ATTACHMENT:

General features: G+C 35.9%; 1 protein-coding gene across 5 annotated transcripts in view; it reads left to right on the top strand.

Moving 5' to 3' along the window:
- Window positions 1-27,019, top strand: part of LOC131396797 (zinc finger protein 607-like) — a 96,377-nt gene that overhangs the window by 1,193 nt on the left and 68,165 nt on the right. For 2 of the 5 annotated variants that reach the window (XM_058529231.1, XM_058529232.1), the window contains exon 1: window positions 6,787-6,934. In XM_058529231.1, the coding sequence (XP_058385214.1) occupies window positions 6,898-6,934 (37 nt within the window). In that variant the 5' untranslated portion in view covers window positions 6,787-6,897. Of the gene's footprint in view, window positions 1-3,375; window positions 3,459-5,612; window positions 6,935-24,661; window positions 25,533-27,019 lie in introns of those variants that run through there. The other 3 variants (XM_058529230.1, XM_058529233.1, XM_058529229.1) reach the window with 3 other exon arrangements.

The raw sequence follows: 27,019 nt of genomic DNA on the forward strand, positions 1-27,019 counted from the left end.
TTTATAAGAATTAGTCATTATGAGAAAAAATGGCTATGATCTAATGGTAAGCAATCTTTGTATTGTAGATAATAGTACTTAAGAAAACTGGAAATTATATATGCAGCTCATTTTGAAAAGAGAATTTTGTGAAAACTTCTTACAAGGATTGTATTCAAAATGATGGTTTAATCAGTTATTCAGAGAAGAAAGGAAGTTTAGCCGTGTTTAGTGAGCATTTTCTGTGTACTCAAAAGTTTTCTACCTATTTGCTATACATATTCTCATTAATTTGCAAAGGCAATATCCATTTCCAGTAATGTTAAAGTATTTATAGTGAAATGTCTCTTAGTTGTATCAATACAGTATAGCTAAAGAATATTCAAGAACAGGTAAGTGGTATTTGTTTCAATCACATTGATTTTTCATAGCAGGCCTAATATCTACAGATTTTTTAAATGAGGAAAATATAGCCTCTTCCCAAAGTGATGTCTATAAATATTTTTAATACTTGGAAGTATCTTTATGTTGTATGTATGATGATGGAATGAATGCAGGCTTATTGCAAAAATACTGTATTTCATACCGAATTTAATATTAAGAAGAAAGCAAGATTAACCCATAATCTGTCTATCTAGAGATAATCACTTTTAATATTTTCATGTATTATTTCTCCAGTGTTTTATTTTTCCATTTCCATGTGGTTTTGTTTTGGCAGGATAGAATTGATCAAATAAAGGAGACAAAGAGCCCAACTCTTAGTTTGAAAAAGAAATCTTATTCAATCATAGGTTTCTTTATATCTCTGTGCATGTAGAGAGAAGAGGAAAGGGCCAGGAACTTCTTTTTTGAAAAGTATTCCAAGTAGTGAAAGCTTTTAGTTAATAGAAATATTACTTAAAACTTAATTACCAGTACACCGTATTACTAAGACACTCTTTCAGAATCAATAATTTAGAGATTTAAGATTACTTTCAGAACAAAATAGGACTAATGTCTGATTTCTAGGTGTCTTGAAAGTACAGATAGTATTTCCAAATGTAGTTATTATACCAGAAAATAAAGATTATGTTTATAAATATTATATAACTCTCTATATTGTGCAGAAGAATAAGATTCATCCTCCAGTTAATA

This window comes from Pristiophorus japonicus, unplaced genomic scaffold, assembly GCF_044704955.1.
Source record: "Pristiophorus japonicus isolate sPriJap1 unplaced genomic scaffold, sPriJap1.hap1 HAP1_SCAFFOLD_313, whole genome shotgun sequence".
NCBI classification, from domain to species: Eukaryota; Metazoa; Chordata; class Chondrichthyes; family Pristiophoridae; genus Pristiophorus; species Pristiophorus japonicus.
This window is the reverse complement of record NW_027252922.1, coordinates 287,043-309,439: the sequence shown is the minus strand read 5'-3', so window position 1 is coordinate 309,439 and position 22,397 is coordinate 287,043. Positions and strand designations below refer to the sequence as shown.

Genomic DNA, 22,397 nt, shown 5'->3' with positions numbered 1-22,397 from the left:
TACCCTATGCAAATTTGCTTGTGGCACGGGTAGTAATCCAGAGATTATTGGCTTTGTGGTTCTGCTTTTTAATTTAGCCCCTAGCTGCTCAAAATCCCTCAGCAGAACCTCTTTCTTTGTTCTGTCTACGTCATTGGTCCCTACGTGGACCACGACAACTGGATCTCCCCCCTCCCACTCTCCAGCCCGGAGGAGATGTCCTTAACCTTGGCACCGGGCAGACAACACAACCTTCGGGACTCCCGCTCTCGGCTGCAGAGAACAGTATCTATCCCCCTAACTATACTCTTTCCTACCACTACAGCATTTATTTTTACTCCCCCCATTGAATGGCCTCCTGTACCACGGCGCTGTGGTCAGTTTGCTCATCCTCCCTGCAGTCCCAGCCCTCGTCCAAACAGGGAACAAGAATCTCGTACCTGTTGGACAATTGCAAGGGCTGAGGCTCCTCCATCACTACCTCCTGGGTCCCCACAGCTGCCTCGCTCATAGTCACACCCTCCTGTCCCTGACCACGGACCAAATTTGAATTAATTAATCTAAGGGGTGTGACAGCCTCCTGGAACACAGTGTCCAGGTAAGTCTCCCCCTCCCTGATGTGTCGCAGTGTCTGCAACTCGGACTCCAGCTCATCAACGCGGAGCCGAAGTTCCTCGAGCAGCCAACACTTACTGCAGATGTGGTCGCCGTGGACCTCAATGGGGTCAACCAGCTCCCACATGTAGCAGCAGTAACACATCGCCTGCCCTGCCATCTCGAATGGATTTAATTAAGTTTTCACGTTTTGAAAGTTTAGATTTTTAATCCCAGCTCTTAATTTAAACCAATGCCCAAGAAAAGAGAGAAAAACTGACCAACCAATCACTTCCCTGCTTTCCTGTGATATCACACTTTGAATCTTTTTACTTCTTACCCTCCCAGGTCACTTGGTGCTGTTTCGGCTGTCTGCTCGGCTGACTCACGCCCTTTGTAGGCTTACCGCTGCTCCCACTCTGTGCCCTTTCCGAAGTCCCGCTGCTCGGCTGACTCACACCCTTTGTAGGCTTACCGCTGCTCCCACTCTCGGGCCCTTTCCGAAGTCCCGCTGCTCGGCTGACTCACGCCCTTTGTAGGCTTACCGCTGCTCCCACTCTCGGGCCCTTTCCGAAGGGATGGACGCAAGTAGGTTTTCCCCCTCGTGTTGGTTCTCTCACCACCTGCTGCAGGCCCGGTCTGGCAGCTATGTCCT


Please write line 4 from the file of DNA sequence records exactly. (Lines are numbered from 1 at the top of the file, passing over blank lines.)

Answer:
The raw sequence follows: 27,019 nt of genomic DNA on the forward strand, positions 1-27,019 counted from the left end.